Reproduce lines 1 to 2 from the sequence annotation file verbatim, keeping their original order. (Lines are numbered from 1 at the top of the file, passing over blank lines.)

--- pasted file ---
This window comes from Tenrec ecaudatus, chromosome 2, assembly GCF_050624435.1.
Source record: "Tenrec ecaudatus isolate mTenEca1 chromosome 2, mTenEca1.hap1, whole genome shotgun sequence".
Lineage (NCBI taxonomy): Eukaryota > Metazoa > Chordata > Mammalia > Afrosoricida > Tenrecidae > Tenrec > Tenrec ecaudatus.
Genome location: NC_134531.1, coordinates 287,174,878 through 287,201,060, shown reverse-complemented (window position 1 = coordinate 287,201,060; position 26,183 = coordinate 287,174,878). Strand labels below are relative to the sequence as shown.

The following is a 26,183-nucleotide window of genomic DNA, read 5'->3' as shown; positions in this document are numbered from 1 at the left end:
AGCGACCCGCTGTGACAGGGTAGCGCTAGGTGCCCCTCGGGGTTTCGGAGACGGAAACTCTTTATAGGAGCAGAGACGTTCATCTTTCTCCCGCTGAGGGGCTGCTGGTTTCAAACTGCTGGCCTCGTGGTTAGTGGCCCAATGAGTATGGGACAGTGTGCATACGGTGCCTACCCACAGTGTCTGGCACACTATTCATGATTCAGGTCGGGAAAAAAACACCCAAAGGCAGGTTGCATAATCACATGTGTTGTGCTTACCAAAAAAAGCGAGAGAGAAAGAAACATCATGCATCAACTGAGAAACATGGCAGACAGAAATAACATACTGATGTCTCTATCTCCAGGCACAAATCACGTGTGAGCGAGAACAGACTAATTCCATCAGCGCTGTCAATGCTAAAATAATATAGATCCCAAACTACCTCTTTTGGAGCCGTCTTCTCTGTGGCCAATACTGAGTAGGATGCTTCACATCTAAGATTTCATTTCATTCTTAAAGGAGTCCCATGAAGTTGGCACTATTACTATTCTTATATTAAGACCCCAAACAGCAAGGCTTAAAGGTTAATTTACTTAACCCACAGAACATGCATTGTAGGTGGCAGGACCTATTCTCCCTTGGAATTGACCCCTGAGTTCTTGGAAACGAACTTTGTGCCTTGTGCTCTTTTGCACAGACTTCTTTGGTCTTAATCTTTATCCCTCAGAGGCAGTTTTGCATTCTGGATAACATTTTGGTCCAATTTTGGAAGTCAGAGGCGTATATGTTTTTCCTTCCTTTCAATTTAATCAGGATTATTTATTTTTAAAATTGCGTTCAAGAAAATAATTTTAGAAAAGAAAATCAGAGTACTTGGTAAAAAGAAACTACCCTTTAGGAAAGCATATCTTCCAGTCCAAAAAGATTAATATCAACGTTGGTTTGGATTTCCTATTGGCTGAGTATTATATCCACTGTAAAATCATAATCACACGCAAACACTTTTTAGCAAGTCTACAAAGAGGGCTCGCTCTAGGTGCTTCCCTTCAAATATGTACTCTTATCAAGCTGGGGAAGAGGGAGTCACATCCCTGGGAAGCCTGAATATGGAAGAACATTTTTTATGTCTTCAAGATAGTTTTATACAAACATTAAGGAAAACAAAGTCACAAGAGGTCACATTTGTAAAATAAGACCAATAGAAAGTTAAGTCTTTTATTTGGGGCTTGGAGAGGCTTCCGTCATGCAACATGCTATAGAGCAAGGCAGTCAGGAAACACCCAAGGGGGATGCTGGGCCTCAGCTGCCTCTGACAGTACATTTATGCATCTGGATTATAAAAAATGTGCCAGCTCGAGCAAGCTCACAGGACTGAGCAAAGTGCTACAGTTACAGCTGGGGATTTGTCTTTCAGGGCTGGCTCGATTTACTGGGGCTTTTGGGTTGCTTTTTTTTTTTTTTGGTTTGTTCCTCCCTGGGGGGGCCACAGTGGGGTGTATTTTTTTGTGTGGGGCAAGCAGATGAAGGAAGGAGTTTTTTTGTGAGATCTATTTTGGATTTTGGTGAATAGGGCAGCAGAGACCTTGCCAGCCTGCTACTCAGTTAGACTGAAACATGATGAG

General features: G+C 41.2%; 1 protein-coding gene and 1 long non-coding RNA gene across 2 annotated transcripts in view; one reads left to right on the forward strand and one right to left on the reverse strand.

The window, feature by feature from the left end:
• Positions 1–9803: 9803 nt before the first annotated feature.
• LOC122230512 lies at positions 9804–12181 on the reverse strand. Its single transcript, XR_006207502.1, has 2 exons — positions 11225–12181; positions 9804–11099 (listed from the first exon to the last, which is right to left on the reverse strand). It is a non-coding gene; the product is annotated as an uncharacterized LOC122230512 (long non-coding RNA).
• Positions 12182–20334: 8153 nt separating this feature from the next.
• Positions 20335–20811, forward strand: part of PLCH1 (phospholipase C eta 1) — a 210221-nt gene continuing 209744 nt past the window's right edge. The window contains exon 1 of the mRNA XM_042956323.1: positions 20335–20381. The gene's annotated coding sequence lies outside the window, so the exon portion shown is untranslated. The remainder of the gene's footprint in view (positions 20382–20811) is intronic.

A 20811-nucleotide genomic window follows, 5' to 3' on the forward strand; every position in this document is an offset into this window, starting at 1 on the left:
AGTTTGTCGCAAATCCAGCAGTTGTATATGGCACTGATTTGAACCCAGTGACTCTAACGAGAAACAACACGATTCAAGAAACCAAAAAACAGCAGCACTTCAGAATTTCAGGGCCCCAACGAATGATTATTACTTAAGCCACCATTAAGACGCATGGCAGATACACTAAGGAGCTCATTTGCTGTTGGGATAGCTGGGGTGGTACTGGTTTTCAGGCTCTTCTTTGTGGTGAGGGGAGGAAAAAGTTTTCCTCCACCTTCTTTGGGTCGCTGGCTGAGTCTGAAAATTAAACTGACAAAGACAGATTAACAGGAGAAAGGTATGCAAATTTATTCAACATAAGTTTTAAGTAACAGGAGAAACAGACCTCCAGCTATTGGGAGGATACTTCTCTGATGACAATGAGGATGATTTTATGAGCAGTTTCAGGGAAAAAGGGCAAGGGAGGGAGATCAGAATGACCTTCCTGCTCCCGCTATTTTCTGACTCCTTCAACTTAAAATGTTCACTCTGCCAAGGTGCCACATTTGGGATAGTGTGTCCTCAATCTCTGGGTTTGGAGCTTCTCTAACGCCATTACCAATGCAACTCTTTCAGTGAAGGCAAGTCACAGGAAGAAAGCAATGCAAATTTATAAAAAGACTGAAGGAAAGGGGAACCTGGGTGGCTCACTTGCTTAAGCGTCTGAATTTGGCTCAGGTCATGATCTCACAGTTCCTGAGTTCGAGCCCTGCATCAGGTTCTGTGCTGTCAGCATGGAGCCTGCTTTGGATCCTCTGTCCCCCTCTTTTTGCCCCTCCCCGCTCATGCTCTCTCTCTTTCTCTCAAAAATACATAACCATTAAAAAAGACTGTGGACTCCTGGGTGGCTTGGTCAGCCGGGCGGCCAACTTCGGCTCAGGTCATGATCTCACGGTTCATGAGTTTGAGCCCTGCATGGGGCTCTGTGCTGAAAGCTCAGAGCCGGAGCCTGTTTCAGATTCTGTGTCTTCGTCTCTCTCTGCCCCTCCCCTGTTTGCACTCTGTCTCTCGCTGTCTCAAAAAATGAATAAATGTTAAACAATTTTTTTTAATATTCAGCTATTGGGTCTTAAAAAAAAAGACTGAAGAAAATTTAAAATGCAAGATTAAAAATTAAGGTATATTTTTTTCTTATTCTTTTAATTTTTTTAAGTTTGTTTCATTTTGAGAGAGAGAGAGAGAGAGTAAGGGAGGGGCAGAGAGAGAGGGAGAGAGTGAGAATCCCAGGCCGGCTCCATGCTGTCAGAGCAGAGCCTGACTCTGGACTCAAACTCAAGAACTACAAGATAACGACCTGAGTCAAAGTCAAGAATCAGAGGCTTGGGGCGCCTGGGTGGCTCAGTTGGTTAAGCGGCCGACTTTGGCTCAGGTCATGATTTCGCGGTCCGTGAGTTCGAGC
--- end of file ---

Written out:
This window comes from Tenrec ecaudatus, chromosome 2, assembly GCF_050624435.1.
Source record: "Tenrec ecaudatus isolate mTenEca1 chromosome 2, mTenEca1.hap1, whole genome shotgun sequence".